2. “If you take a gap year, you’ll never go to college.” The American Gap Association, which accredits structured gap programs, estimates that 30,000 to 40,000 students participate in these programs for at least a semester every year—and that 90 percent of them go on to college. Some colleges, in fact, are encouraging gap years or semesters because those experiences have been shown to make college students more focused.
  3. “If you take a gap year, you’ll be behind academically and never catch up.” A survey of gap-year alumni by the Gap Association showed that gap-year students were likely to finish college in four years and have GPAs of 3.0 or higher. Gap years help with motivation, according to research.
  4. “If you take a gap year, you’ll be in debt. Gap years are for rich kids.” There are all kinds of ways to fund a gap year. You could work for part of the time, or use a crowdfunding site (particularly if you want to do community service) or contract with your parents to share the costs. Some gap programs offer scholarships. Others may offer college credit and qualify for 529 college savings plans. You can apply to a college like Princeton that offers a gap or “bridge” year program, or apply to a college like Florida State that offers gap fellowships. There are gap opportunities to match all budgets.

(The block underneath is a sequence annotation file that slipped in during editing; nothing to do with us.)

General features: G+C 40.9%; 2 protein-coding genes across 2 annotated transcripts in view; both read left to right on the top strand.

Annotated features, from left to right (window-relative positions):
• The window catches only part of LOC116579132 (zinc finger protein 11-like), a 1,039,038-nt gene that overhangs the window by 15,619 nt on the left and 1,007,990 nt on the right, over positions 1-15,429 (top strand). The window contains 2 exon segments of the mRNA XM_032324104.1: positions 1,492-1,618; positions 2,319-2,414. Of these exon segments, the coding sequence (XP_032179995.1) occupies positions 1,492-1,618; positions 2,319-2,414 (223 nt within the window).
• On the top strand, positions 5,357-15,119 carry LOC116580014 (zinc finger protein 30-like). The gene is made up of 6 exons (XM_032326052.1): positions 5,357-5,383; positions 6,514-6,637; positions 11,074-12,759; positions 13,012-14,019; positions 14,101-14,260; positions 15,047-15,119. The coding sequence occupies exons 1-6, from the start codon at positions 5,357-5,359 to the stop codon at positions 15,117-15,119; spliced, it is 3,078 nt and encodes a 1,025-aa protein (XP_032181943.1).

5. “If you take a gap year, you put yourself at risk.” Without being a smart-aleck, point out that “risk” is the point. Whether you spend your gap year in Africa or working a mile from your house, the point is to spend the time discovering new things about the world and yourself. Taking a gap year doesn’t just mean backpacking alone in exotic places. If you want to travel, gap programs provide safety and expertise. But you can also discover the wider world on your own in your hometown by combining a job with, say, community service or language classes. The “risk” is getting out of the cocoon of school. That said, you need to reassure your parents that you have the maturity to keep yourself safe on a gap year and that you aren’t just looking for an opportunity to be in a country with a lower legal drinking age.